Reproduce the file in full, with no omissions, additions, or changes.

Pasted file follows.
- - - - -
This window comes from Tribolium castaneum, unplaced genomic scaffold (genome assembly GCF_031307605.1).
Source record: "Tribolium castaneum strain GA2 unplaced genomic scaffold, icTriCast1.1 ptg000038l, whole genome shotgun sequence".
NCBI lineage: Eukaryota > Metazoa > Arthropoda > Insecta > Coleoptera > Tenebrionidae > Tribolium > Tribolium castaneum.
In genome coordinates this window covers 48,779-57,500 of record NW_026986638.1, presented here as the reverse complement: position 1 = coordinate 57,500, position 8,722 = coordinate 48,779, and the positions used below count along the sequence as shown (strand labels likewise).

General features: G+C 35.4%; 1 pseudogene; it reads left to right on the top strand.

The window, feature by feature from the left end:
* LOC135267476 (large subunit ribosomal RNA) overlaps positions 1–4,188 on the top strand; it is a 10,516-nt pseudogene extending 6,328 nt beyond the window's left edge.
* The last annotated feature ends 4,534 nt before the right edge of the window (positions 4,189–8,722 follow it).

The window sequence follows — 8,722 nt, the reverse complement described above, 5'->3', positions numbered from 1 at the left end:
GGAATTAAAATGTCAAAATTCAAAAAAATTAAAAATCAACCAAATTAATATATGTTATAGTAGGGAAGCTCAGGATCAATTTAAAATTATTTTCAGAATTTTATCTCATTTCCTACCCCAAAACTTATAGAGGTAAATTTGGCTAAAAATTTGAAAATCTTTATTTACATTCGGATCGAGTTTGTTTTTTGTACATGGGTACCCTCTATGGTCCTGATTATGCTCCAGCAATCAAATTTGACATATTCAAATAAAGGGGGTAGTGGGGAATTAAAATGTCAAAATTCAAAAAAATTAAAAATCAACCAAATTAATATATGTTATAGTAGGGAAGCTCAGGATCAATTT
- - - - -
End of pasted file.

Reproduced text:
This window comes from Tribolium castaneum, unplaced genomic scaffold (genome assembly GCF_031307605.1).
Source record: "Tribolium castaneum strain GA2 unplaced genomic scaffold, icTriCast1.1 ptg000038l, whole genome shotgun sequence".
NCBI lineage: Eukaryota > Metazoa > Arthropoda > Insecta > Coleoptera > Tenebrionidae > Tribolium > Tribolium castaneum.
In genome coordinates this window covers 48,779-57,500 of record NW_026986638.1, presented here as the reverse complement: position 1 = coordinate 57,500, position 8,722 = coordinate 48,779, and the positions used below count along the sequence as shown (strand labels likewise).

General features: G+C 35.4%; 1 pseudogene; it reads left to right on the top strand.

The window, feature by feature from the left end:
* LOC135267476 (large subunit ribosomal RNA) overlaps positions 1–4,188 on the top strand; it is a 10,516-nt pseudogene extending 6,328 nt beyond the window's left edge.
* The last annotated feature ends 4,534 nt before the right edge of the window (positions 4,189–8,722 follow it).

The window sequence follows — 8,722 nt, the reverse complement described above, 5'->3', positions numbered from 1 at the left end:
GGAATTAAAATGTCAAAATTCAAAAAAATTAAAAATCAACCAAATTAATATATGTTATAGTAGGGAAGCTCAGGATCAATTTAAAATTATTTTCAGAATTTTATCTCATTTCCTACCCCAAAACTTATAGAGGTAAATTTGGCTAAAAATTTGAAAATCTTTATTTACATTCGGATCGAGTTTGTTTTTTGTACATGGGTACCCTCTATGGTCCTGATTATGCTCCAGCAATCAAATTTGACATATTCAAATAAAGGGGGTAGTGGGGAATTAAAATGTCAAAATTCAAAAAAATTAAAAATCAACCAAATTAATATATGTTATAGTAGGGAAGCTCAGGATCAATTT